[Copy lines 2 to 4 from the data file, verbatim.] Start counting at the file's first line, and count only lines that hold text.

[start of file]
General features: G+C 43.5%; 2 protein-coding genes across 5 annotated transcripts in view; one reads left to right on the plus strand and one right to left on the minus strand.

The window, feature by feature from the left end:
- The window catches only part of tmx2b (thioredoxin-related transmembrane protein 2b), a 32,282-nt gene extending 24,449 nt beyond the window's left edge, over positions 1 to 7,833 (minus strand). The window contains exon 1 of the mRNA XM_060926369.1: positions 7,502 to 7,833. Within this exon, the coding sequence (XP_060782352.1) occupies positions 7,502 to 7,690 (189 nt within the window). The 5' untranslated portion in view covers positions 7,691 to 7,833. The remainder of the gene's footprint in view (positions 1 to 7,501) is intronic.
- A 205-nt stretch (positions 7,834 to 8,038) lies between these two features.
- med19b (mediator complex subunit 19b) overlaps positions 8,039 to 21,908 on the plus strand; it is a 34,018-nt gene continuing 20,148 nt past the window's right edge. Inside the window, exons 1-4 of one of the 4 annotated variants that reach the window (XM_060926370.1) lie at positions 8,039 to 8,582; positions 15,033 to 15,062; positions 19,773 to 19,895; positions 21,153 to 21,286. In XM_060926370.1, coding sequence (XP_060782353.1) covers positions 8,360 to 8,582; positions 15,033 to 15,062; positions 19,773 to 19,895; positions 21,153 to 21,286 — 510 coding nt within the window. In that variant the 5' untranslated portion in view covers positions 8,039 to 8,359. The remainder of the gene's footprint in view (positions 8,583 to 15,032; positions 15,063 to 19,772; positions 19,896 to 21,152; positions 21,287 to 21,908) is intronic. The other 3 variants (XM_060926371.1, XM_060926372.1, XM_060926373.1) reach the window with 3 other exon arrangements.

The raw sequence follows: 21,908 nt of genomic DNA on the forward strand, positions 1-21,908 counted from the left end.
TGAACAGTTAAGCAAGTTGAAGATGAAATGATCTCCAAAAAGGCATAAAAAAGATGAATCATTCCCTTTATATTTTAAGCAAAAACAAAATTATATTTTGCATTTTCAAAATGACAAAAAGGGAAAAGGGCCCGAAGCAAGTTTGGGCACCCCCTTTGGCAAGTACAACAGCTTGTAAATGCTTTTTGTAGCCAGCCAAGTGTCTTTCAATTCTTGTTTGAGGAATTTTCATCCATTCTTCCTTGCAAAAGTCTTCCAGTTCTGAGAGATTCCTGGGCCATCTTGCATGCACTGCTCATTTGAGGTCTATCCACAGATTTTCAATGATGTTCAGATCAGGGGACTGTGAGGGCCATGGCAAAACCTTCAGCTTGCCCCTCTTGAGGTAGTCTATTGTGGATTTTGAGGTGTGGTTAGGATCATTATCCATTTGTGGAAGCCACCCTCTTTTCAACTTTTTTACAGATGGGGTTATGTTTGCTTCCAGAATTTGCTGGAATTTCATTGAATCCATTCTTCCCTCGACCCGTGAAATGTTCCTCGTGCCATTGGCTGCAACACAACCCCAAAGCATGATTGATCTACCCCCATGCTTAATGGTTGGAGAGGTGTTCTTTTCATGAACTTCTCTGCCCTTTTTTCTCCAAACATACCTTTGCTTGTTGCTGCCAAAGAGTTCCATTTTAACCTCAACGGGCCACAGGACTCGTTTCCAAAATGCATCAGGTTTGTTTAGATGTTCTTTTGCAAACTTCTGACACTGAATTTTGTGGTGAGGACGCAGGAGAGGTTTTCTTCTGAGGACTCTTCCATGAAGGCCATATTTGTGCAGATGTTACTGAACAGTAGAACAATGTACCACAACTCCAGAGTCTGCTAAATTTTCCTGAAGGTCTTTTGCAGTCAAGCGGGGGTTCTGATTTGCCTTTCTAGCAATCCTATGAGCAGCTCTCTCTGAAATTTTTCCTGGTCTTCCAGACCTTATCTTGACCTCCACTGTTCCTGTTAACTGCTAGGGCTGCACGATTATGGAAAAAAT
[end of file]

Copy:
The window, feature by feature from the left end:
- The window catches only part of tmx2b (thioredoxin-related transmembrane protein 2b), a 32,282-nt gene extending 24,449 nt beyond the window's left edge, over positions 1 to 7,833 (minus strand). The window contains exon 1 of the mRNA XM_060926369.1: positions 7,502 to 7,833. Within this exon, the coding sequence (XP_060782352.1) occupies positions 7,502 to 7,690 (189 nt within the window). The 5' untranslated portion in view covers positions 7,691 to 7,833. The remainder of the gene's footprint in view (positions 1 to 7,501) is intronic.
- A 205-nt stretch (positions 7,834 to 8,038) lies between these two features.